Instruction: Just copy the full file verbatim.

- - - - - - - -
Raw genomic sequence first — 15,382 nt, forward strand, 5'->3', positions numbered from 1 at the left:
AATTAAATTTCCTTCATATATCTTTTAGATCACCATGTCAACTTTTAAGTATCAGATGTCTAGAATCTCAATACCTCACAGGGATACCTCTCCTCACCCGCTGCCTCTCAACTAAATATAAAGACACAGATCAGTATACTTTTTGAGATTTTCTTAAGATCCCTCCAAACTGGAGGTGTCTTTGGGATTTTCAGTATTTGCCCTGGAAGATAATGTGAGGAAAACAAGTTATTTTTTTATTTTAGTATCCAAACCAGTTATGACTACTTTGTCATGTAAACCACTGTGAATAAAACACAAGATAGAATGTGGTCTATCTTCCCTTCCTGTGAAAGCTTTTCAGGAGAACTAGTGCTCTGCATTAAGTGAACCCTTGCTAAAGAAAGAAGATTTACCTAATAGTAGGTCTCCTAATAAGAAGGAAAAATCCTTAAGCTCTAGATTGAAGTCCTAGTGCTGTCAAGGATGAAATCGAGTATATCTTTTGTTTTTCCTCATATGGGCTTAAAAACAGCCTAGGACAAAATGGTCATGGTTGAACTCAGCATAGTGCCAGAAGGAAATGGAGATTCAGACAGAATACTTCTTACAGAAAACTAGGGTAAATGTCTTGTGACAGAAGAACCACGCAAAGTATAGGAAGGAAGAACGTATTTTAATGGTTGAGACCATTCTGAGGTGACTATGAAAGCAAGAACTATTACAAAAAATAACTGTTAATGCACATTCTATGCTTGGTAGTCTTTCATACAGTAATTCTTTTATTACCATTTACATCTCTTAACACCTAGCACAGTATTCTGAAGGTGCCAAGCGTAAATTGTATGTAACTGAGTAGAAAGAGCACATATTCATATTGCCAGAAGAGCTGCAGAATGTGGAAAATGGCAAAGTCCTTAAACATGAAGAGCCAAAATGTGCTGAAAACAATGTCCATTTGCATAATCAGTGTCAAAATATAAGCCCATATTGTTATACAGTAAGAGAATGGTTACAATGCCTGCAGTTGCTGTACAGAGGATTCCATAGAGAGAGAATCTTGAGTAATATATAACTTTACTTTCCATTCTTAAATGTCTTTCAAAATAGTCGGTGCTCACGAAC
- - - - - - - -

Raw genomic sequence first — 15,382 nt, forward strand, 5'->3', positions numbered from 1 at the left:
AATTAAATTTCCTTCATATATCTTTTAGATCACCATGTCAACTTTTAAGTATCAGATGTCTAGAATCTCAATACCTCACAGGGATACCTCTCCTCACCCGCTGCCTCTCAACTAAATATAAAGACACAGATCAGTATACTTTTTGAGATTTTCTTAAGATCCCTCCAAACTGGAGGTGTCTTTGGGATTTTCAGTATTTGCCCTGGAAGATAATGTGAGGAAAACAAGTTATTTTTTTATTTTAGTATCCAAACCAGTTATGACTACTTTGTCATGTAAACCACTGTGAATAAAACACAAGATAGAATGTGGTCTATCTTCCCTTCCTGTGAAAGCTTTTCAGGAGAACTAGTGCTCTGCATTAAGTGAACCCTTGCTAAAGAAAGAAGATTTACCTAATAGTAGGTCTCCTAATAAGAAGGAAAAATCCTTAAGCTCTAGATTGAAGTCCTAGTGCTGTCAAGGATGAAATCGAGTATATCTTTTGTTTTTCCTCATATGGGCTTAAAAACAGCCTAGGACAAAATGGTCATGGTTGAACTCAGCATAGTGCCAGAAGGAAATGGAGATTCAGACAGAATACTTCTTACAGAAAACTAGGGTAAATGTCTTGTGACAGAAGAACCACGCAAAGTATAGGAAGGAAGAACGTATTTTAATGGTTGAGACCATTCTGAGGTGACTATGAAAGCAAGAACTATTACAAAAAATAACTGTTAATGCACATTCTATGCTTGGTAGTCTTTCATACAGTAATTCTTTTATTACCATTTACATCTCTTAACACCTAGCACAGTATTCTGAAGGTGCCAAGCGTAAATTGTATGTAACTGAGTAGAAAGAGCACATATTCATATTGCCAGAAGAGCTGCAGAATGTGGAAAATGGCAAAGTCCTTAAACATGAAGAGCCAAAATGTGCTGAAAACAATGTCCATTTGCATAATCAGTGTCAAAATATAAGCCCATATTGTTATACAGTAAGAGAATGGTTACAATGCCTGCAGTTGCTGTACAGAGGATTCCATAGAGAGAGAATCTTGAGTAATATATAACTTTACTTTCCATTCTTAAATGTCTTTCAAAATAGTCGGTGCTCACGAAC